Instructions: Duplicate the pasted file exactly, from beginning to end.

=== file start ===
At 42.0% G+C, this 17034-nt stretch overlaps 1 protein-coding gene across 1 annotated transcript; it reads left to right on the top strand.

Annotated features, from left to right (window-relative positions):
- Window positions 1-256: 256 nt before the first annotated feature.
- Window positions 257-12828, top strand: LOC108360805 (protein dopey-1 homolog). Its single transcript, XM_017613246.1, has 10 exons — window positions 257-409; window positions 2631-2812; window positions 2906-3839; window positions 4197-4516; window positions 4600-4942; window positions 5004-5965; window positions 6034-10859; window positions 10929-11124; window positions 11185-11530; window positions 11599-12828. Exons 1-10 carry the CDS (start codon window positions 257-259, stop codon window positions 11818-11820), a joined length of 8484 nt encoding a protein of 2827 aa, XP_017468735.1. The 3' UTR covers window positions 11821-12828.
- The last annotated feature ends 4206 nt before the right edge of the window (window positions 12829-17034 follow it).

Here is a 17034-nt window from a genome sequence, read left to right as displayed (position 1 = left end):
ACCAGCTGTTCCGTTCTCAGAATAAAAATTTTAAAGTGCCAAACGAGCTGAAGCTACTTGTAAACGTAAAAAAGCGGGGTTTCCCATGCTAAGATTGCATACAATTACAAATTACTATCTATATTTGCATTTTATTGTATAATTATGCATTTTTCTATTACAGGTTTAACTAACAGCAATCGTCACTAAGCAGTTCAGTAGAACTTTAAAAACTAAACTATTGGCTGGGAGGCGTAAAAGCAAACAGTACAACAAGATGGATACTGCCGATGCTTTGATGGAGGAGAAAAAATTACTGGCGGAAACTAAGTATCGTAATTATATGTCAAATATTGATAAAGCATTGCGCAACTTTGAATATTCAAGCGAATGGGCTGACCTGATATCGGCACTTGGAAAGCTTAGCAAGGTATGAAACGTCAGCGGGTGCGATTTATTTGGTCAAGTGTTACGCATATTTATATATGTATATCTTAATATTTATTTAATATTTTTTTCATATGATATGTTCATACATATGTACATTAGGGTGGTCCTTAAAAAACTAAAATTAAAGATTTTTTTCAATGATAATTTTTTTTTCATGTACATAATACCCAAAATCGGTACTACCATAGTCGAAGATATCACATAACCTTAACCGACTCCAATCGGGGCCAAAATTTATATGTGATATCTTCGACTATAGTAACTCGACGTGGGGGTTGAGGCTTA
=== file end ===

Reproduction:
At 42.0% G+C, this 17034-nt stretch overlaps 1 protein-coding gene across 1 annotated transcript; it reads left to right on the top strand.

Annotated features, from left to right (window-relative positions):
- Window positions 1-256: 256 nt before the first annotated feature.
- Window positions 257-12828, top strand: LOC108360805 (protein dopey-1 homolog). Its single transcript, XM_017613246.1, has 10 exons — window positions 257-409; window positions 2631-2812; window positions 2906-3839; window positions 4197-4516; window positions 4600-4942; window positions 5004-5965; window positions 6034-10859; window positions 10929-11124; window positions 11185-11530; window positions 11599-12828. Exons 1-10 carry the CDS (start codon window positions 257-259, stop codon window positions 11818-11820), a joined length of 8484 nt encoding a protein of 2827 aa, XP_017468735.1. The 3' UTR covers window positions 11821-12828.
- The last annotated feature ends 4206 nt before the right edge of the window (window positions 12829-17034 follow it).

Here is a 17034-nt window from a genome sequence, read left to right as displayed (position 1 = left end):
ACCAGCTGTTCCGTTCTCAGAATAAAAATTTTAAAGTGCCAAACGAGCTGAAGCTACTTGTAAACGTAAAAAAGCGGGGTTTCCCATGCTAAGATTGCATACAATTACAAATTACTATCTATATTTGCATTTTATTGTATAATTATGCATTTTTCTATTACAGGTTTAACTAACAGCAATCGTCACTAAGCAGTTCAGTAGAACTTTAAAAACTAAACTATTGGCTGGGAGGCGTAAAAGCAAACAGTACAACAAGATGGATACTGCCGATGCTTTGATGGAGGAGAAAAAATTACTGGCGGAAACTAAGTATCGTAATTATATGTCAAATATTGATAAAGCATTGCGCAACTTTGAATATTCAAGCGAATGGGCTGACCTGATATCGGCACTTGGAAAGCTTAGCAAGGTATGAAACGTCAGCGGGTGCGATTTATTTGGTCAAGTGTTACGCATATTTATATATGTATATCTTAATATTTATTTAATATTTTTTTCATATGATATGTTCATACATATGTACATTAGGGTGGTCCTTAAAAAACTAAAATTAAAGATTTTTTTCAATGATAATTTTTTTTTCATGTACATAATACCCAAAATCGGTACTACCATAGTCGAAGATATCACATAACCTTAACCGACTCCAATCGGGGCCAAAATTTATATGTGATATCTTCGACTATAGTAACTCGACGTGGGGGTTGAGGCTTA